The Chinese hamster cell line EM-C11 has been shown to be 5 times more sensitive than its parental line CHO9, but not hypermutable, after treatment with ethyl methanesulfonate. Ethyl methanesulfonate-induced mutational spectra were determined at the hprt locus to investigate whether the same adducts are responsible for mutation induction in both cell lines. The mutational spectra for EM-C11 and CHO9 show an important difference. GC→AT transitions were found in both cell lines at similar frequencies; however, the spectrum of CHO9 contains a class of AT→GC transitions, which seems to be replaced by a group of deletions in EM-C11. Since the ethyl methanesulfonate-induced mutation frequency for both lines is the same at equal exposure, it is hypothesized that the lesions leading to AT→GC transitions in CHO9 are responsible for the deletions in EM-C11. This phenomenon might be explained if the responsible adduct(s) in CHO9 is bypassed resulting in replication errors, while blocking DNA synthesis in EM-C11 causing the observed increase in cell death. In surviving EM-C11 cells, DNA strand exchanges might have occurred at the position of stalled replication forks, leading to gross molecular changes. The adduct probably responsible for the AT→GC transitions in CHO9 and the deletions in EM-C11 is 3-ethyladenine.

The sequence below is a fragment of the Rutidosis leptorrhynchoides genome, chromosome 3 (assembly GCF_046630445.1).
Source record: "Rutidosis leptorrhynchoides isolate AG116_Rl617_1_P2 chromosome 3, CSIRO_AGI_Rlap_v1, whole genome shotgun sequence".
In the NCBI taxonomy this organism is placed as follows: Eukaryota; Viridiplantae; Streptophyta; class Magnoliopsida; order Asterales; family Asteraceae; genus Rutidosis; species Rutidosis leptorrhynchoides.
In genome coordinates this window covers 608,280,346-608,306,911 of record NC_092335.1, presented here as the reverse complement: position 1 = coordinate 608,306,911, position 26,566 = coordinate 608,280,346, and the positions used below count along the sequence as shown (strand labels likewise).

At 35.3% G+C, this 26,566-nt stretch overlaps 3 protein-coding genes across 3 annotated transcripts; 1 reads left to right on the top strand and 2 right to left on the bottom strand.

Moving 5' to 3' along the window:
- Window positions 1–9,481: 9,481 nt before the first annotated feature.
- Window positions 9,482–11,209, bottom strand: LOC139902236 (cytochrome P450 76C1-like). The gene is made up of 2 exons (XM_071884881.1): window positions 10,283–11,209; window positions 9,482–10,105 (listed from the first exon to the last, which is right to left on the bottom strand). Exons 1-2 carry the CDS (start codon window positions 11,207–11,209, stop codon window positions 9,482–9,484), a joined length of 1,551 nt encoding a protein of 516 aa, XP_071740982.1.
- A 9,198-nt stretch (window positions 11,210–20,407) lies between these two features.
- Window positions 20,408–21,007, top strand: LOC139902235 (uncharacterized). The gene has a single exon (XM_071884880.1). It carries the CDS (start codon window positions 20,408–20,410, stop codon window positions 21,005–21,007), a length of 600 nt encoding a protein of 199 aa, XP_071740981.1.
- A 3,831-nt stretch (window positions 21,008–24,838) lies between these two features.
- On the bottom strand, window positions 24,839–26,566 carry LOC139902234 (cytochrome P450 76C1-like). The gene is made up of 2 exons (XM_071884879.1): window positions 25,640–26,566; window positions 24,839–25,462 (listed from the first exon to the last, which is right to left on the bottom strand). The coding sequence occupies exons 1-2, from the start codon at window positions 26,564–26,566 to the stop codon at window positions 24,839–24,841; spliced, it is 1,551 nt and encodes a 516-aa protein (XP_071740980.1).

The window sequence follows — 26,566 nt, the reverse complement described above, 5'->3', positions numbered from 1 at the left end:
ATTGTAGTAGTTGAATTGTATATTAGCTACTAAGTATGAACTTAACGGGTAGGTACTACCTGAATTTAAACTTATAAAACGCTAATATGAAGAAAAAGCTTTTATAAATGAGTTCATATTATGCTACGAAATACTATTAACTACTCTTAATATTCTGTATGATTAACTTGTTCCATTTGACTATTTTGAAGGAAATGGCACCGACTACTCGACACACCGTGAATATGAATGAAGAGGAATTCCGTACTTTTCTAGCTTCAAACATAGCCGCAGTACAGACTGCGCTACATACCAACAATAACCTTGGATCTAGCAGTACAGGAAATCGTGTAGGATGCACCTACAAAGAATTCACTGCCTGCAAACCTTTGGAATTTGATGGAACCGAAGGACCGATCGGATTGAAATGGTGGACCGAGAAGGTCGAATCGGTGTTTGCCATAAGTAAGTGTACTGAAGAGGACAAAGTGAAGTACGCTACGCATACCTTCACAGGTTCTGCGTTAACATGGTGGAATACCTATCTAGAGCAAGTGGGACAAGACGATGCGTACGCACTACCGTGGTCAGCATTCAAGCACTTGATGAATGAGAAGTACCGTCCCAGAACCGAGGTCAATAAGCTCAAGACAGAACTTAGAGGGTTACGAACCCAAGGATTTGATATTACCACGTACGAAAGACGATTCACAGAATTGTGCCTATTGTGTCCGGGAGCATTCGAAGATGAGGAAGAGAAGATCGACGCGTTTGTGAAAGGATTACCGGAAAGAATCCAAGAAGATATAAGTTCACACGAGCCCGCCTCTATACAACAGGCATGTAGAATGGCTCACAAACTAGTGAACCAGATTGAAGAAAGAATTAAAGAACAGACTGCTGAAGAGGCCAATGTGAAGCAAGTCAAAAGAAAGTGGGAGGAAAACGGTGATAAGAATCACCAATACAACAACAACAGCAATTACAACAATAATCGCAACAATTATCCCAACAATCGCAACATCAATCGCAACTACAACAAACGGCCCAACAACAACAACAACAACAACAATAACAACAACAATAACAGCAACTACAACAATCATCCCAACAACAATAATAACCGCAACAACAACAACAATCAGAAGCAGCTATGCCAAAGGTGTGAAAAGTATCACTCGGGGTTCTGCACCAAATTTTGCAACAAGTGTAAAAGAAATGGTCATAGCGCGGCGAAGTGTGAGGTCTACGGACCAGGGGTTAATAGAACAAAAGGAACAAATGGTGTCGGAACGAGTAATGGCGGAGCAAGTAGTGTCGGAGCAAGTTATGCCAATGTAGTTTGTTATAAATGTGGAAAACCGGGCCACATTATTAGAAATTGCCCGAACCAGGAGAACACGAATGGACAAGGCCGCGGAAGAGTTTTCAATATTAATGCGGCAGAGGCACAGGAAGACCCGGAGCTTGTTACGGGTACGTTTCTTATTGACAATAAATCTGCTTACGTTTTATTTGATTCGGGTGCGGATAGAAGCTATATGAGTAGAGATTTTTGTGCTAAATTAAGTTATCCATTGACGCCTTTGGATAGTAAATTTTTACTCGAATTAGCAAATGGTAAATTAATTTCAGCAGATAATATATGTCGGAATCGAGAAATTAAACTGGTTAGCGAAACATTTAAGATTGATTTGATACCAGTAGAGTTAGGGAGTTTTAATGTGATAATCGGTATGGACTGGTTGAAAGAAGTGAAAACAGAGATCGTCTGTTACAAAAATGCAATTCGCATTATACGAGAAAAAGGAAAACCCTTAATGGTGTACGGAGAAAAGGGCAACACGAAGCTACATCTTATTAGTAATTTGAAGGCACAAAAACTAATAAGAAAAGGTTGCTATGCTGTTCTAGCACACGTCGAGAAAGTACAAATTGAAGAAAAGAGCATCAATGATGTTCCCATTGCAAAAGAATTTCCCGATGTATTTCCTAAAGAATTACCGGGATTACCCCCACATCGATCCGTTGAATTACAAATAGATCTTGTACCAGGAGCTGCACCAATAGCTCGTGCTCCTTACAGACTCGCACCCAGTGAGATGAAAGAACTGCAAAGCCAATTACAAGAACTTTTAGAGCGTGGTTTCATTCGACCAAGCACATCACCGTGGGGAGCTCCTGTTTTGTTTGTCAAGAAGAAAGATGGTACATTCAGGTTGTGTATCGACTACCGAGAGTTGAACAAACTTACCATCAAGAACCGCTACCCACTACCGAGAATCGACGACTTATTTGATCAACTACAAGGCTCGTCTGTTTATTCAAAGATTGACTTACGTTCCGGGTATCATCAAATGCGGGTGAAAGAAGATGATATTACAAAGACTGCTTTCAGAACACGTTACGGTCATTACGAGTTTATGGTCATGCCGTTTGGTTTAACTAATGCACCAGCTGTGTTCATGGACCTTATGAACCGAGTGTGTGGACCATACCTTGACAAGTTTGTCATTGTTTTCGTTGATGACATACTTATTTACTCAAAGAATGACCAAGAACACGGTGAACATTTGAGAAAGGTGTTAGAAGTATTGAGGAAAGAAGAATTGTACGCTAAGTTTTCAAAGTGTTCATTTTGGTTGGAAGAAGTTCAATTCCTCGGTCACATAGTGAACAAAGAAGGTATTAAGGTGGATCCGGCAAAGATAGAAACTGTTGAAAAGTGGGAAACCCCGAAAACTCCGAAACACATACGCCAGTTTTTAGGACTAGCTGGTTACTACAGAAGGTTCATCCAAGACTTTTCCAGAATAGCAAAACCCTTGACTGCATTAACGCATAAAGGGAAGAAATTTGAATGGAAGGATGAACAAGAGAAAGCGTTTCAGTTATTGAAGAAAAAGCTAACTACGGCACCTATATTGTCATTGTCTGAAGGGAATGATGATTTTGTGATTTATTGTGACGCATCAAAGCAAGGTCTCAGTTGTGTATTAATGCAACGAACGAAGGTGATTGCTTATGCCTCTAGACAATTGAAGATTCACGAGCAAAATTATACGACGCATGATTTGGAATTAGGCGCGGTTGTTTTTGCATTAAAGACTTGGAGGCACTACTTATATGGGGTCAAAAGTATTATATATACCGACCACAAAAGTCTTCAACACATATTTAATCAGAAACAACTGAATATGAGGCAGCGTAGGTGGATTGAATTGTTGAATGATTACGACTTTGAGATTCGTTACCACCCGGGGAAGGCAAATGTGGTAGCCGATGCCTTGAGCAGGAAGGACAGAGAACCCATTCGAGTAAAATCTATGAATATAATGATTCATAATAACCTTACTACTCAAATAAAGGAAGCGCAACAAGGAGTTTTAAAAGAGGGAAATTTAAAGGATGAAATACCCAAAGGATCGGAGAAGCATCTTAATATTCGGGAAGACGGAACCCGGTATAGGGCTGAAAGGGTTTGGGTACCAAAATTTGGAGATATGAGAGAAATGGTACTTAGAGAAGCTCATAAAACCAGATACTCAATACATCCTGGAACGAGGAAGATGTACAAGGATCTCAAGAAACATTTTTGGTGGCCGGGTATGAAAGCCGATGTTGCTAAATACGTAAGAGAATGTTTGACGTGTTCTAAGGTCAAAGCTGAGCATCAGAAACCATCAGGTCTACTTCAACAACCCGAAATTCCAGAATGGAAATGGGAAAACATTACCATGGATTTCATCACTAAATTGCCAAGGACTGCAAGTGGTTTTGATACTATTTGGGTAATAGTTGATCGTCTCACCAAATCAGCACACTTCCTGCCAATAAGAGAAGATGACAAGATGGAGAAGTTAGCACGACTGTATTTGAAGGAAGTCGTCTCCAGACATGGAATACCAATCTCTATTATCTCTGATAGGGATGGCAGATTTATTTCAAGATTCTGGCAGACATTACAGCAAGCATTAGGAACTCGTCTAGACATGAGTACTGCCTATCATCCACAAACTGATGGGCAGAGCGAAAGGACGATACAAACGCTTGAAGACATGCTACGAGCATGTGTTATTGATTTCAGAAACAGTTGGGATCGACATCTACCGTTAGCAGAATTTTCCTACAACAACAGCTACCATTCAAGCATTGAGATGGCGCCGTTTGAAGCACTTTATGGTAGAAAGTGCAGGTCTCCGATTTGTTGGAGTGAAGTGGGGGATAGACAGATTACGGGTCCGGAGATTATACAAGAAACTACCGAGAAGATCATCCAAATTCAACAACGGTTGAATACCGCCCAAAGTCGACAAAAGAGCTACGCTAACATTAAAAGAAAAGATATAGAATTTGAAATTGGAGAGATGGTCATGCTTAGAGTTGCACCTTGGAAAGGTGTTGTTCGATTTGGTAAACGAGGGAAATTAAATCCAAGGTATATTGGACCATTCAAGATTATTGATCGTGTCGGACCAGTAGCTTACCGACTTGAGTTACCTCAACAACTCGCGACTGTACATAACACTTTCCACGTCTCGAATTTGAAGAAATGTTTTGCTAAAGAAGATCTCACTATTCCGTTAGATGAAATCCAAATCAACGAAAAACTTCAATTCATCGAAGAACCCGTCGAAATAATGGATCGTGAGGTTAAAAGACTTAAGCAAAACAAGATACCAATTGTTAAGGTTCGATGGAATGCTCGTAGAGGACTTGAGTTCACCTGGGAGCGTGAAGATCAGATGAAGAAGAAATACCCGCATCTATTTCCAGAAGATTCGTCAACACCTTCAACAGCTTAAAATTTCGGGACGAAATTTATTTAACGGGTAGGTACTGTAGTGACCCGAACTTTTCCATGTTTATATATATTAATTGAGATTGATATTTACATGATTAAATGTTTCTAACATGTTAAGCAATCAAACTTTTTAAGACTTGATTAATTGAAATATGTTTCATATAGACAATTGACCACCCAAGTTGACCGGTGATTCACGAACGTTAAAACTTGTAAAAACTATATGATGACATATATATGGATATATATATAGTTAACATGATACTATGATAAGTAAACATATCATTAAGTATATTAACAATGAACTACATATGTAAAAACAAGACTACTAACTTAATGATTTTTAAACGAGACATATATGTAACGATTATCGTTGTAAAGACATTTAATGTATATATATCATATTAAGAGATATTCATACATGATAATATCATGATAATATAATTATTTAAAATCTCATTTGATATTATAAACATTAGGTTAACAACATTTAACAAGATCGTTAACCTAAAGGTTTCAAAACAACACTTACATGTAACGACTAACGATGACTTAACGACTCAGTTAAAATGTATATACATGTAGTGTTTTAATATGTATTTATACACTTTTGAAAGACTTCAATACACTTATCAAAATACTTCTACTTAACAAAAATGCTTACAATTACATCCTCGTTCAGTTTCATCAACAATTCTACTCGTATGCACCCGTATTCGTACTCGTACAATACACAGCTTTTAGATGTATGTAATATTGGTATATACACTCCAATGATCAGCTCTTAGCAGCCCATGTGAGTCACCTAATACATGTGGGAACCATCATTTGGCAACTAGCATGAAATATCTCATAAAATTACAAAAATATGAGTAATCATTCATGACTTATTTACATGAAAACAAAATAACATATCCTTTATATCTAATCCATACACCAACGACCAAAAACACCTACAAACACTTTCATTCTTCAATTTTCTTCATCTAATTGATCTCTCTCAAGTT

This work was supported by Grant KWF.90.04 from the Dutch Cancer Society (the Netherlands) and Grant EV5V-CT91-0012 from the Commission of the European Communities.